Sunday, February 1, 2009

The Spirit by Will Eisner

Background Info on Eisner:
-1917 - 2005
-Creator of the Spirit, Lady Luck, John Law and more
- Born in Brooklyn
-Classmates with Bob Kane, creator of Batman
- Drafted in 1942 and returned 1945
-Died in Florida
*Information courtesy of Will Eisner's official website and Wikipedia.

"The Origin of the Spirit" by Will Eisner, June 2nd 1940
Although the story is pretty straightforward, the style of "The Spirit" was definitely innovative in 1940. Eisner uses a lot of shadows to show depth and give off a Sherlock Holmes type atmosphere (Page 5 has great examples of this). He also doesn't stick strictly to keeping his work inside the panels. For example, on the second page, Dr. Cobra's head completely stands alone. On the same page at the bottom, Eisner has created a round panel to show the vat breaking. This allows him to show more of the story on one page and, in my opinion, give the story a cooler look. To show motion, Einser uses lines like Scott McCloud describes in his book (Pg. 110). A great example of this is the 5th panel on page 4 where the coroner is motioning that Dolan has gone a little crazy since Denny Colt died. I really like how he describes the actions in the boxes along with showing the reader in the pictures - so that you are reading and seeing at the same time.
I personally prefer darker stories but this probably was pretty dark for 1940! It is a great way to start a series, though, with all the necessary information jam packed nicely into just 7 pages!

"Lorelei Rox" by Will Eisner, September 19th 1948
Eisner sticks to the same methods above but his use of shadows has increased as you can see from the first scene in Dolan's office. My favorite part of this comic is page 4 where Lorelei is singing and to show that the Spirit is becoming lost in the sound the panel lines have disappeared. Eisner has some very innovative visual perspectives in this story as well. For example, on page 4, the third panel is the Spirit's reflection in the car's side mirror. He doesn't just have three panels of the Spirit driving a truck - this makes the story much more exciting.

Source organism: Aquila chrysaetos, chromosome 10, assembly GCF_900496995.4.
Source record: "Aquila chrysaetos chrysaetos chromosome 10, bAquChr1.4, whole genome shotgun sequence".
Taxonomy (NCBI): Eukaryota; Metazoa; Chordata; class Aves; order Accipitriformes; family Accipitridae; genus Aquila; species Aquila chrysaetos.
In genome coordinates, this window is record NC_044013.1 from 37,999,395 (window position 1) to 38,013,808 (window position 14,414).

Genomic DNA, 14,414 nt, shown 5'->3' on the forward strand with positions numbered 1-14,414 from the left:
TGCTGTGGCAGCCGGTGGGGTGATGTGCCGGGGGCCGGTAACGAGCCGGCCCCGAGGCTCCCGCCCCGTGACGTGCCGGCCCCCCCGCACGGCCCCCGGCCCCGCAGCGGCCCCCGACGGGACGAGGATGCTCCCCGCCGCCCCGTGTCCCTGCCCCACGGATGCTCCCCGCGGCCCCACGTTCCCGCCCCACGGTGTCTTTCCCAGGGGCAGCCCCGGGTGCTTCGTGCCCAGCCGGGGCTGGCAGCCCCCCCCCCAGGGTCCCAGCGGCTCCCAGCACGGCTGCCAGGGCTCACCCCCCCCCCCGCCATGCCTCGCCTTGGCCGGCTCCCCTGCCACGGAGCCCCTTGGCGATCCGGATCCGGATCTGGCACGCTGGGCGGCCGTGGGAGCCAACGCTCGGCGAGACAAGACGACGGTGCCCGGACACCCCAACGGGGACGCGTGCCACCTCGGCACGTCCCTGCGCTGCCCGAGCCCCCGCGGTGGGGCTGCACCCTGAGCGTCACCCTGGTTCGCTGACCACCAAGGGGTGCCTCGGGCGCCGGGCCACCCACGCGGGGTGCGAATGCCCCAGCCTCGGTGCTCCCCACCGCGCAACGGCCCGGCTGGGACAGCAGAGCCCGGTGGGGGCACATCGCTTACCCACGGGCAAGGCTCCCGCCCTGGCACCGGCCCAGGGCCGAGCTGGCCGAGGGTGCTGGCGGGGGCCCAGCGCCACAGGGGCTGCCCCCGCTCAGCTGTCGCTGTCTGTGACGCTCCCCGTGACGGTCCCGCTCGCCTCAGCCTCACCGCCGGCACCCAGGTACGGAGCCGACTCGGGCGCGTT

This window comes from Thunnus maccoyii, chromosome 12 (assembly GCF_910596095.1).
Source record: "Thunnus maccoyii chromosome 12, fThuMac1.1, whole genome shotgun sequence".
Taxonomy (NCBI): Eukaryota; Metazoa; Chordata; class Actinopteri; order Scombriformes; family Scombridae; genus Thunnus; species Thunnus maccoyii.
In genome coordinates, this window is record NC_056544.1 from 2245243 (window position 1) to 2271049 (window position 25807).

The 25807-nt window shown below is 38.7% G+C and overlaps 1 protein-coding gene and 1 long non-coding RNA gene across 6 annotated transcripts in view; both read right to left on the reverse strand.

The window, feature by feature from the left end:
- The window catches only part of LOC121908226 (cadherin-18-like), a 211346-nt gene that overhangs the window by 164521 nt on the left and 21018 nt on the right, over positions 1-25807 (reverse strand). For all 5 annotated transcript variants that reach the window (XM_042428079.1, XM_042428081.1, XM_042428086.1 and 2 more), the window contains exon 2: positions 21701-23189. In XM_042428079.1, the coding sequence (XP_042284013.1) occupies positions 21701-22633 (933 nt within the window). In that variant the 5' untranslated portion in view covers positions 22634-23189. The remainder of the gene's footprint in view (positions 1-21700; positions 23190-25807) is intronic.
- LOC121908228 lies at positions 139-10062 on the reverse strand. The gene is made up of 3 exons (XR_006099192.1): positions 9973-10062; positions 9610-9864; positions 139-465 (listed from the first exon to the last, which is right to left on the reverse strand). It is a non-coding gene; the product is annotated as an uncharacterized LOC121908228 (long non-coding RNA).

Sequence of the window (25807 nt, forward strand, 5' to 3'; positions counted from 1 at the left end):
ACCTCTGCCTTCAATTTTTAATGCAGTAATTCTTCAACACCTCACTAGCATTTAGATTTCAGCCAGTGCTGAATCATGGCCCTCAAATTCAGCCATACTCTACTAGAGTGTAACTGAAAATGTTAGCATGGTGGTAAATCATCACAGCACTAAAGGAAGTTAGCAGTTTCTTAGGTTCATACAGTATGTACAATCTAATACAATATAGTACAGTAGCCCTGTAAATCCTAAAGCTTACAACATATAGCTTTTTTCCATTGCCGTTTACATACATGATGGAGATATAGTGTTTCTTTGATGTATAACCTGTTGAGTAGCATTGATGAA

The first thing I noticed about the seven sample covers we were given in the last class was that in four of them the Spirit is in some sort of struggle. Another reoccurring feature is the use of words in the artwork - usually to give a brief summary of the story. All are highly detailed and take up the entire page. My personal favorite is No. 28, where this small pygmy like monsters are attacking the Spirit in the sewers. I love the emotion on the spirits face and the viciousness of the creatures (especially the one attack his leg!).


  1. Courtney,

    Good references to Sherlock Holmes as to atmosphere (and thanks for citing p. 5 for examples).

    Eisner was influenced by the PULP FICTION work of THE SHADOW and other crime-noir novels. Also, probably Orson Wells. Thus, his use of shadows.

    I liked that you picked up on Eisner literally "going outside the box" -- Dr. Cobra's head standing alone.

    I was quite pleased that you not only cited Eisner's use of "lines" but referenced McClooud on page 110.

    Excellent work!


  2. Regarding LORELEI ROX -- your analysis of Lorelei's singing on page 4 was wonderful, i.e., pointing you that when the Spirit became lost in the sound, the panel lies disappeared.

    You may want to include the "signing bubbles" which have NOTES and zig-zags.


  3. Covers -- you may want to include how many of the covers' space is divided into THIRDS. And that the SPIRIT is in the foreground, while the villains are in the background.